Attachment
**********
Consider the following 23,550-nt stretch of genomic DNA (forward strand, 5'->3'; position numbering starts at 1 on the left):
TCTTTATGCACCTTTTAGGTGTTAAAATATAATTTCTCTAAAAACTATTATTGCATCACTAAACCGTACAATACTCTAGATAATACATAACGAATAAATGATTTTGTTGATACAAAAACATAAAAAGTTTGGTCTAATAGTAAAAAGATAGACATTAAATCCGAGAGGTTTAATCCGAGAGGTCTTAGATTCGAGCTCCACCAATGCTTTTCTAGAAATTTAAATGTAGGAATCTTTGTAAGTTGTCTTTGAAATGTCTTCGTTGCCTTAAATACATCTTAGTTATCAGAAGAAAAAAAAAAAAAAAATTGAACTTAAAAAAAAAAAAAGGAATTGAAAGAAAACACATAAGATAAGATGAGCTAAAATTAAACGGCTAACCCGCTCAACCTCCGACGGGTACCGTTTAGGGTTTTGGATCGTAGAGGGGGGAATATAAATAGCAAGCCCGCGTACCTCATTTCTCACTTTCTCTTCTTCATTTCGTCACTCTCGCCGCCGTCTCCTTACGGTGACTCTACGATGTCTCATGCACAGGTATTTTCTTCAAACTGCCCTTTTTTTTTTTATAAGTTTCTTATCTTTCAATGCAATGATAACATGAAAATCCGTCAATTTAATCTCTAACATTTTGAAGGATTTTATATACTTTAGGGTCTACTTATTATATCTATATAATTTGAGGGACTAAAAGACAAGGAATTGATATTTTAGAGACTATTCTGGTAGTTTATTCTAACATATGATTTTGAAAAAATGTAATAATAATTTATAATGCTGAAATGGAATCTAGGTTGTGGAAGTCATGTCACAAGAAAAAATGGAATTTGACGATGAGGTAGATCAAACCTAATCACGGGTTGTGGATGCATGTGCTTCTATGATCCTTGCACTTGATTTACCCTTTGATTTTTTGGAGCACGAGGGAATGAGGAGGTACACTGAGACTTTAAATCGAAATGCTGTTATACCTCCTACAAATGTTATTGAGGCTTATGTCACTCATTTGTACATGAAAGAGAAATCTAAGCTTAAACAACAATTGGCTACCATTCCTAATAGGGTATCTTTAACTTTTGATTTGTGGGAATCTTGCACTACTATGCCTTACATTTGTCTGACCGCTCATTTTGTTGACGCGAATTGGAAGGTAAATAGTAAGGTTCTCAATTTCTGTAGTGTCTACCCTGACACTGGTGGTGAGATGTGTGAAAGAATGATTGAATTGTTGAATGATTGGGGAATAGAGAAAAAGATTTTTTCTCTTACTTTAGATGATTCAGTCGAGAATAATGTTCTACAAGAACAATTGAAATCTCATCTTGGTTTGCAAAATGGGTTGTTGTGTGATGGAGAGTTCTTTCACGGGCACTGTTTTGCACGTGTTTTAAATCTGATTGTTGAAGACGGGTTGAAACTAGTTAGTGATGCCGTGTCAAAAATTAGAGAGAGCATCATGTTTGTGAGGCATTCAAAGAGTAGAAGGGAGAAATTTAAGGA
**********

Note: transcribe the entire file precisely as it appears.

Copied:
Consider the following 23,550-nt stretch of genomic DNA (forward strand, 5'->3'; position numbering starts at 1 on the left):
TCTTTATGCACCTTTTAGGTGTTAAAATATAATTTCTCTAAAAACTATTATTGCATCACTAAACCGTACAATACTCTAGATAATACATAACGAATAAATGATTTTGTTGATACAAAAACATAAAAAGTTTGGTCTAATAGTAAAAAGATAGACATTAAATCCGAGAGGTTTAATCCGAGAGGTCTTAGATTCGAGCTCCACCAATGCTTTTCTAGAAATTTAAATGTAGGAATCTTTGTAAGTTGTCTTTGAAATGTCTTCGTTGCCTTAAATACATCTTAGTTATCAGAAGAAAAAAAAAAAAAAAATTGAACTTAAAAAAAAAAAAAGGAATTGAAAGAAAACACATAAGATAAGATGAGCTAAAATTAAACGGCTAACCCGCTCAACCTCCGACGGGTACCGTTTAGGGTTTTGGATCGTAGAGGGGGGAATATAAATAGCAAGCCCGCGTACCTCATTTCTCACTTTCTCTTCTTCATTTCGTCACTCTCGCCGCCGTCTCCTTACGGTGACTCTACGATGTCTCATGCACAGGTATTTTCTTCAAACTGCCCTTTTTTTTTTTATAAGTTTCTTATCTTTCAATGCAATGATAACATGAAAATCCGTCAATTTAATCTCTAACATTTTGAAGGATTTTATATACTTTAGGGTCTACTTATTATATCTATATAATTTGAGGGACTAAAAGACAAGGAATTGATATTTTAGAGACTATTCTGGTAGTTTATTCTAACATATGATTTTGAAAAAATGTAATAATAATTTATAATGCTGAAATGGAATCTAGGTTGTGGAAGTCATGTCACAAGAAAAAATGGAATTTGACGATGAGGTAGATCAAACCTAATCACGGGTTGTGGATGCATGTGCTTCTATGATCCTTGCACTTGATTTACCCTTTGATTTTTTGGAGCACGAGGGAATGAGGAGGTACACTGAGACTTTAAATCGAAATGCTGTTATACCTCCTACAAATGTTATTGAGGCTTATGTCACTCATTTGTACATGAAAGAGAAATCTAAGCTTAAACAACAATTGGCTACCATTCCTAATAGGGTATCTTTAACTTTTGATTTGTGGGAATCTTGCACTACTATGCCTTACATTTGTCTGACCGCTCATTTTGTTGACGCGAATTGGAAGGTAAATAGTAAGGTTCTCAATTTCTGTAGTGTCTACCCTGACACTGGTGGTGAGATGTGTGAAAGAATGATTGAATTGTTGAATGATTGGGGAATAGAGAAAAAGATTTTTTCTCTTACTTTAGATGATTCAGTCGAGAATAATGTTCTACAAGAACAATTGAAATCTCATCTTGGTTTGCAAAATGGGTTGTTGTGTGATGGAGAGTTCTTTCACGGGCACTGTTTTGCACGTGTTTTAAATCTGATTGTTGAAGACGGGTTGAAACTAGTTAGTGATGCCGTGTCAAAAATTAGAGAGAGCATCATGTTTGTGAGGCATTCAAAGAGTAGAAGGGAGAAATTTAAGGA